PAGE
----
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Increasing the Service Life of Direct-Embedded T&D Assets

Premature failures in overhead structures can be reduced considerably by enhancing the portion of the pole that will be in direct contact with the ground

Overhead powerline asset management strategies should be in place even before the assets are in the ground, as the service life of a structure can be dramatically increased by implementing best practices during installation and selecting appropriate backfill. Even though the material cost of the poles is a small portion of the overall budget of the overhead line, the equipment they support and the replacement cost of these structures is comparatively high. Premature failures in overhead structures can be reduced considerably by enhancing the portion of the pole that will be in direct contact with the ground.

Many overhead poles supporting tangent transmission and distribution circuits are round wood or laminated wood poles. Decay in wood poles is most likely to begin close to the groundline if the conditions are favorable for decay causing organisms to colonize and thrive. If poles are installed so that the area around the groundline does not support these favorable conditions, the service life of the pole can be extended considerably.

Backfill Material

Backfill material should be selected carefully for all direct-embedded structures to provide adequate support and facilitate drainage. Decay in poles begins if the moisture content of wood exceeds 20%. To reduce the moisture content in the wood at the groundline backfill with good drainage characteristic should be selected so that the water is drains away from the pole base. This can be accomplished by selecting backfill material that has high permeability and can provide adequate support to the pole to resist the loads experienced by the structure.

Many utilities use the soil that is excavated with the auger as backfill, if the excavated soil has poor drainage characteristics, this practice may be reducing the service life of the structures. Some soil types such as heavy clay and hard silts can hold moisture for an extended period, exposing the wood fiber to high moisture content. In areas with soil unsuitable to be used as backfill, crushed rock or gravel should be used. In sandy soils, native soil can be used as backfill, if it is free of organic material and has good drainage properties.

Compacted gravel should be used at the bottom of the augured hole to provide a stable foundation and increase the vertical bearing capacity of the soil. This is an important requirement for guyed structures as vertical load experienced by guyed poles from the guy wires are high compared to self-supporting structures. To provide a stable footing, the embedment hole should be augured about 1’ deeper than the design embedment depth and crushed rock or gravel should be compacted to avoid poles from sinking or leaning. According to RUS bulletin 1728F-810, “Backfill must be placed around the pole in layers not exceeding 6 inches in depth, with each layer mechanically tamped before the next layer is added”, this practice will ensure that the backfill is tightly compacted and can transfer forces efficiently to the native soil. Using crushed rock at the bottom of the hole, provides support and also ensures that the water does not collect at the base of the pole, which increases the moisture content of the wood fiber.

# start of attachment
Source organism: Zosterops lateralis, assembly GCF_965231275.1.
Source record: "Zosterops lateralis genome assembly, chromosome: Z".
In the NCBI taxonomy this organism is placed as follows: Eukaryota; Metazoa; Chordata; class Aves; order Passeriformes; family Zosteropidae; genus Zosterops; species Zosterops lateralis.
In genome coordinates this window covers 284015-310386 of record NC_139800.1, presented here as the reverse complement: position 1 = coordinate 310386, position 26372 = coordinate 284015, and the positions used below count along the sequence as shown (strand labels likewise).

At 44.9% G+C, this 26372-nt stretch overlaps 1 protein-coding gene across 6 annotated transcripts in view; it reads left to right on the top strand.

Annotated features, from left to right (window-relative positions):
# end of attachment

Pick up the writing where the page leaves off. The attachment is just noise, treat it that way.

Causes of Decay

Moisture content higher than 20% is one of the important components required for incipient decay, if high moisture content is combined with favorable conditions such as moderate temperature, oxygen and food (which is wood itself), decay causing organisms will grow and thrive. Decay is a major concern at and around the ground line, as we move away from the ground line, in either direction chances of decay reduces considerably as all the components required for decay don’t coexist. Moisture content reduces as we move up from the groundline, removing one of the important components required for the microbes. Similarly, chances of decay of the pole decreases as we move down the pole, as the amount of oxygen present is not sufficient for the decay causing organisms to sustain and grow. Decay causing fungus could die or become dormant if the conditions for its growth is not favorable.

Insects such as termites, beetles and carpenter ants can attack wood improperly treated wood poles and compromise the structural integrity of the structures. If decay is noticed during inspection, borate rods can be used to treat and prevent further damage to the poles. Borate rods effectively control termites, carpenter ants, beetles and decay causing fungus, but it is not poisonous to humans or other mammals.

Enhanced protection at the groundline will provide extra protection to the structures where it needs the most protection. Wood poles with enhanced ground line protection are through-bored with a small diameter drill bit usually in a diamond pattern that provides 100% preservative penetration. Through boring extends 2’ above and 3’ below ground line, the length of the through bored zone is usually included in the utilities wood pole specification. This ensures that the ground line area of the pole is treated throughout the entire cross-section and not just at the outer shell of the pole. Poles with enhanced ground line protection can be set in concrete.

These precautionary steps will extend the life of the transmission and distribution assets. Pole inspection programs per the decay zone should also be implemented to check the poles for structural integrity. As the cost of building or replacing structures is increasing every year we should do everything in our power to extend the service life of our structures.

 

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